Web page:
Policymakers crank the heat on new EU crypto laws in FTX hearing

Quick Take

  • EU policymakers are calling for the urgent implementation of new crypto laws in the EU, with some questioning if proposed measures are sufficient.
  • Committee members mostly agreed that crypto and underlying technology are not to blame for the collapse of FTX.

EU policymakers laid pressure on enforcing bloc-wide crypto regulations in the European Parliament’s economic committee today following the spectacular collapse of FTX. 

Regulators disagreed on whether the EU's Markets in Crypto-Assets bill, which was postponed for a final vote in February, is a sufficient band aid for the implications of the debacle.

"The collapse calls for urgent need of the MiCA regulation," said Alexandra Jour-Schroeder, the European Commission's financial unit deputy. "No company active in EU market will be allowed to engage in the practices FTX allegedly engaged in."

FTX saw a dramatic demise after the collapse of its native token, FTT, a crash that affected millions of users and numerous firms. The exchange, which was valued at $32 billion at the start of the year, filed for bankruptcy protection on Nov. 11. The fallout turned regulators’ heads around the world. 

“It wasn't a failure of blockchain technology, the community nor of business models per se. What was responsible was the behavior and hubris of an individual,” said center-right lawmaker Stefan Berger, the Parliament's lead negotiator on MiCA. "Sam Bankman-Fried, in other words." 

Jour-Schroeder highlighted the "questionable" practices that led to the failure of FTX, including mismanagement of "governance, corporate controls, record-keeping, misuse of customer assets, unwarranted risk-taking and potentially even fraud."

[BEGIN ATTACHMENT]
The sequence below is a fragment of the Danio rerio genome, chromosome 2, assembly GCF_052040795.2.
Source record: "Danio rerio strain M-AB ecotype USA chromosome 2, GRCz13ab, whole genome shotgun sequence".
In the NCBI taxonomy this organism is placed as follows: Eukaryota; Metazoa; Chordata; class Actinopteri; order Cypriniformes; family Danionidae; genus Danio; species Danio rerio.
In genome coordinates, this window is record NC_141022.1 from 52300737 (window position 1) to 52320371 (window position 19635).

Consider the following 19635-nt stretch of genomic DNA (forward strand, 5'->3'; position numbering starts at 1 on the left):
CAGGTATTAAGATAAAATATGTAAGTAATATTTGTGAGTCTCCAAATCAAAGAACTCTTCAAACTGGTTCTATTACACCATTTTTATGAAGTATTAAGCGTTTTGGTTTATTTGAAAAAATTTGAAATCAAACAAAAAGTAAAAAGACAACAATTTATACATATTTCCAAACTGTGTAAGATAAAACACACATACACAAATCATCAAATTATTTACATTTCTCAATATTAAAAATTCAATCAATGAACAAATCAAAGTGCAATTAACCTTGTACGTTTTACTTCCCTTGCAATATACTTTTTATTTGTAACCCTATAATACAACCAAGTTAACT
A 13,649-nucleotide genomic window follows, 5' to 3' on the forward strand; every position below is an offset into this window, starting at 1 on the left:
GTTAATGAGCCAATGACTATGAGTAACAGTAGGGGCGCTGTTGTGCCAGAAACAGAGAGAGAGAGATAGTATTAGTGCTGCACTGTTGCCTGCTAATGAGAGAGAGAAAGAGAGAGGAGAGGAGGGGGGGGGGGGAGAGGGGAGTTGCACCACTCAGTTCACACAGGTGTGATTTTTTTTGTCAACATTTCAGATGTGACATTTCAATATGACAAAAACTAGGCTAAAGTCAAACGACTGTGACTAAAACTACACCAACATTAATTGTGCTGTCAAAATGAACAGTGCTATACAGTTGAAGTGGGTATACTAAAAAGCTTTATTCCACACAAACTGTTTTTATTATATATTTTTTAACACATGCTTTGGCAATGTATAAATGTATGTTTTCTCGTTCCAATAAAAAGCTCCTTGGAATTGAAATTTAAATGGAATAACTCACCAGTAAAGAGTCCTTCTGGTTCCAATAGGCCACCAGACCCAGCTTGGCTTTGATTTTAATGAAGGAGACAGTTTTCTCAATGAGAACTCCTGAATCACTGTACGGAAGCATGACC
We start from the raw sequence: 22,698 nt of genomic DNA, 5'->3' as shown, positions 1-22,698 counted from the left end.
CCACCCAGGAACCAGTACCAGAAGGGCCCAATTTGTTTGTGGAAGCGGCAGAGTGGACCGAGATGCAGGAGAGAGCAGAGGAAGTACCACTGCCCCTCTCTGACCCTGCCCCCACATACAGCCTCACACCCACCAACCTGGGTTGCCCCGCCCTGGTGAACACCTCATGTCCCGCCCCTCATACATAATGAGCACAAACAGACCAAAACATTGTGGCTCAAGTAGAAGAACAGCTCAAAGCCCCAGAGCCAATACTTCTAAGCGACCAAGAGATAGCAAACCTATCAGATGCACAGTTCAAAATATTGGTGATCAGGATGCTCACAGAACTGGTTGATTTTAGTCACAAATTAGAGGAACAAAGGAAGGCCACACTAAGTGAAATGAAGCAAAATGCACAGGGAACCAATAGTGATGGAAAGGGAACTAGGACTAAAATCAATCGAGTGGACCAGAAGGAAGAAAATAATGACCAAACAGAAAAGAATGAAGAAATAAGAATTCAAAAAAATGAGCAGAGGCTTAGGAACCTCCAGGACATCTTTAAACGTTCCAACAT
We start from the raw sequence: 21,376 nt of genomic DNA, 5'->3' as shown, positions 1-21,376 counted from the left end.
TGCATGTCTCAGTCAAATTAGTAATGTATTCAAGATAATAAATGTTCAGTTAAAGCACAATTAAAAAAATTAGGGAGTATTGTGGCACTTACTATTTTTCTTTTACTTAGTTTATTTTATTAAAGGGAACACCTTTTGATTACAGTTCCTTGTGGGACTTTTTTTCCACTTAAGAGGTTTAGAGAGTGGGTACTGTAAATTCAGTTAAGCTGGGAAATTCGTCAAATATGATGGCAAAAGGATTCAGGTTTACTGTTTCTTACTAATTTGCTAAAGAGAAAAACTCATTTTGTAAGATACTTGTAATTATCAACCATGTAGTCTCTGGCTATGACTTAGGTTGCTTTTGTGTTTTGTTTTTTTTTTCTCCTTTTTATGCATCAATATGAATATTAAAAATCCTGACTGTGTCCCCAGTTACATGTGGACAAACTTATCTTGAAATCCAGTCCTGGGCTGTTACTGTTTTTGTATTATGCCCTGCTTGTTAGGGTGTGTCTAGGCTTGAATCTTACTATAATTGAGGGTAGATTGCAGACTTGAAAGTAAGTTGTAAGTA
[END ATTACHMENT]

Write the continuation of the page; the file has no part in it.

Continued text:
"The evidence is ample that there are weaknesses in the industry," said Steffen Kern, head of risk analysis and economics in the EU’s financial markets regulator, the European Securities and Markets Authority (ESMA). The authority will continue to issue warnings for consumers investing in crypto, he said.

Meanwhile, some left-wing members of the hearing took a more hardline approach.


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“I’d like the commission to wake up a bit,” MEP Aurore Lalucq said. “Can we really hold our heads up high and say that Binance, for example, which is registered in Europe in France, couldn’t possibly go bankrupt? The answer is no.”

MEP Ernest Urtasun expressed "serious doubts that MiCA would have prevented” the failure of FTX.

MiCA co-negotiator Eero Heinäluoma said that "the sector has been irritated when we talk about need for rules and supervision."

MEP Chris MacManus asked for the acceleration of MiCA regulation, as the new laws will only come into action in 2024 at the earliest. 

The implementation of MiCA will be "an absolute matter of priority," said Jour-Schroeder, adding that there are things "that cannot be done overnight." The EU's financial regulators are tasked with writing implementation rules for MiCA until 2024. "It is also not forbidden to finish before deadline expires," the financial commissioner added.

The EU is still catching up to the U.S., where the troubled crypto giant is high on lawmakers’ agendas. Earlier in November, Congress probed the collapse of FTX and the role of rival exchange Binance, instigating a number of hearings.

The U.S. House financial committee is anticipating a first hearing investigating FTX on Dec. 13. In the Senate, the Agriculture Committee is holding a hearing on Thursday, and the Banking Committee is set to schedule one, too.

Disclaimer: The former CEO and majority shareholder of The Block has disclosed a series of loans from former FTX and Alameda founder Sam Bankman-Fried.

© 2023 The Block. All Rights Reserved. This article is provided for informational purposes only. It is not offered or intended to be used as legal, tax, investment, financial, or other advice.

About Author

Inbar is a reporter covering crypto policy and regulation with a focus on Europe. Before The Block, she worked with several publications in Brussels including The Parliament Magazine and Are We Europe. Inbar holds a bachelor's degree in international relations from University College Utrecht and a master's degree in international politics from KU Leuven.


To contact the editors of this story:
Lucy Harley-McKeown at
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Christiana Loureiro at
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